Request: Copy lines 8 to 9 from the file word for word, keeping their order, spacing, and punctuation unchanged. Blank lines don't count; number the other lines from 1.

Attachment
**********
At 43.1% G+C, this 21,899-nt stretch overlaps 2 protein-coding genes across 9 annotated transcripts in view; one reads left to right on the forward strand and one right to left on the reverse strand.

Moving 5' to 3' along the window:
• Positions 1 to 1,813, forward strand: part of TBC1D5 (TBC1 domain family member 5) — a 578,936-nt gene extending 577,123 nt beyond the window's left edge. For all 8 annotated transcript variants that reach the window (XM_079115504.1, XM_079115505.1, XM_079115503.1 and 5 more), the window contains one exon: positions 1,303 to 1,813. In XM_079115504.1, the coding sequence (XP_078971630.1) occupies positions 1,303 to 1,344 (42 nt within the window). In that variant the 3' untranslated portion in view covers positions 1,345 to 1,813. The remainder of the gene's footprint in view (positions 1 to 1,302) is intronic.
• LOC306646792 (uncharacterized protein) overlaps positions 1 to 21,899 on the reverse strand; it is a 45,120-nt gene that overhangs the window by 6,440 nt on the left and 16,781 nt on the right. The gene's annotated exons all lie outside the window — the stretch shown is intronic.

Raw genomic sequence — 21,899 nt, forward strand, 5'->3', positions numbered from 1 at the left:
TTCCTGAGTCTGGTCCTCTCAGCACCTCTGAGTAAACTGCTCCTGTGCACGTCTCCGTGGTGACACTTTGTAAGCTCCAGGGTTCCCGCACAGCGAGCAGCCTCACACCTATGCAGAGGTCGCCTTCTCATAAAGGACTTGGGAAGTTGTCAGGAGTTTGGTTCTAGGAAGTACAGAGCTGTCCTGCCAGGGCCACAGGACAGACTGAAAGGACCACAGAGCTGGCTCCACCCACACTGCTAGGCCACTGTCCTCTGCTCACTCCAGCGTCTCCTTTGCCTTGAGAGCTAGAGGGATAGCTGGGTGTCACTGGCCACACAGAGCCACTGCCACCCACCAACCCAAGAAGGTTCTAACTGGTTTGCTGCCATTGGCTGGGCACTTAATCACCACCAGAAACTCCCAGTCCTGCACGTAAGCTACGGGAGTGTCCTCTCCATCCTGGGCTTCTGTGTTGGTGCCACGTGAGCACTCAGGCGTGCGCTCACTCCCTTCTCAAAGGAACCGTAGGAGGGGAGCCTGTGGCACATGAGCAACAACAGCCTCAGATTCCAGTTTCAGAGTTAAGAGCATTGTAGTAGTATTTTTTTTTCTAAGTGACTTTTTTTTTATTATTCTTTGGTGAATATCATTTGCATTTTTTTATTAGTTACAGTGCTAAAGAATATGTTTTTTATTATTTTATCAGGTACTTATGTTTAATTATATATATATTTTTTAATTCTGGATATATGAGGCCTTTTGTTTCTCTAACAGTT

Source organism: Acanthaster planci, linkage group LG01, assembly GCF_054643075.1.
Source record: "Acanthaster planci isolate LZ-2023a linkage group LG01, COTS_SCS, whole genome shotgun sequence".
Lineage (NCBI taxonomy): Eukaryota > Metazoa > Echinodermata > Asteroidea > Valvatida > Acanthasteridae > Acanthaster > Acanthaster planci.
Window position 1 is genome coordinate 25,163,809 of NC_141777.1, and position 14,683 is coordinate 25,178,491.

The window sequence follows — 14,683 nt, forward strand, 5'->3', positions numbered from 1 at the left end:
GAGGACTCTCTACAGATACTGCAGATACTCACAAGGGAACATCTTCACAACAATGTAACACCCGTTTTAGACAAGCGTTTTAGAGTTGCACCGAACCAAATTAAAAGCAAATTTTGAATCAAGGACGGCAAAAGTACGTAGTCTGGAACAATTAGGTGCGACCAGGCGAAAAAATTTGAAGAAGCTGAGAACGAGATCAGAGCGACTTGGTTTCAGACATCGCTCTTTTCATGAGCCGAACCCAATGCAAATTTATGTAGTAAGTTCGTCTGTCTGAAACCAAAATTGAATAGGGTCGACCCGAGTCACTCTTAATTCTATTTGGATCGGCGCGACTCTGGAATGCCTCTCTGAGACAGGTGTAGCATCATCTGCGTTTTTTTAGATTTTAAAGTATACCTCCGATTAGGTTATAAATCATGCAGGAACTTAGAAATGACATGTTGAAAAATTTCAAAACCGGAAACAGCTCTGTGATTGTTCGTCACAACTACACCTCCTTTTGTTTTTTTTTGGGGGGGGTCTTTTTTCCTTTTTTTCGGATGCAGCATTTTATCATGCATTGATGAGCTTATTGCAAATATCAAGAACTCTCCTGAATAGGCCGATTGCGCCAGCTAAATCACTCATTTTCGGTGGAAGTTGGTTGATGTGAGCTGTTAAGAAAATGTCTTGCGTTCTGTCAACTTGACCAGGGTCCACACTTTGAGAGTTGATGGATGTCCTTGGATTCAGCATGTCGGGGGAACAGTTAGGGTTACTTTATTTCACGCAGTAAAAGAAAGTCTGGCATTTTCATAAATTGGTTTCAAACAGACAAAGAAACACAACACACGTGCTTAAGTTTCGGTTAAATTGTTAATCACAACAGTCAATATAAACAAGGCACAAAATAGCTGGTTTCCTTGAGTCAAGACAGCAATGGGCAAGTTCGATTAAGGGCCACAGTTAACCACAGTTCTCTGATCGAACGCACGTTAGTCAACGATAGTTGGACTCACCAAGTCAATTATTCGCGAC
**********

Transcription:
Source record: "Acanthaster planci isolate LZ-2023a linkage group LG01, COTS_SCS, whole genome shotgun sequence".
Lineage (NCBI taxonomy): Eukaryota > Metazoa > Echinodermata > Asteroidea > Valvatida > Acanthasteridae > Acanthaster > Acanthaster planci.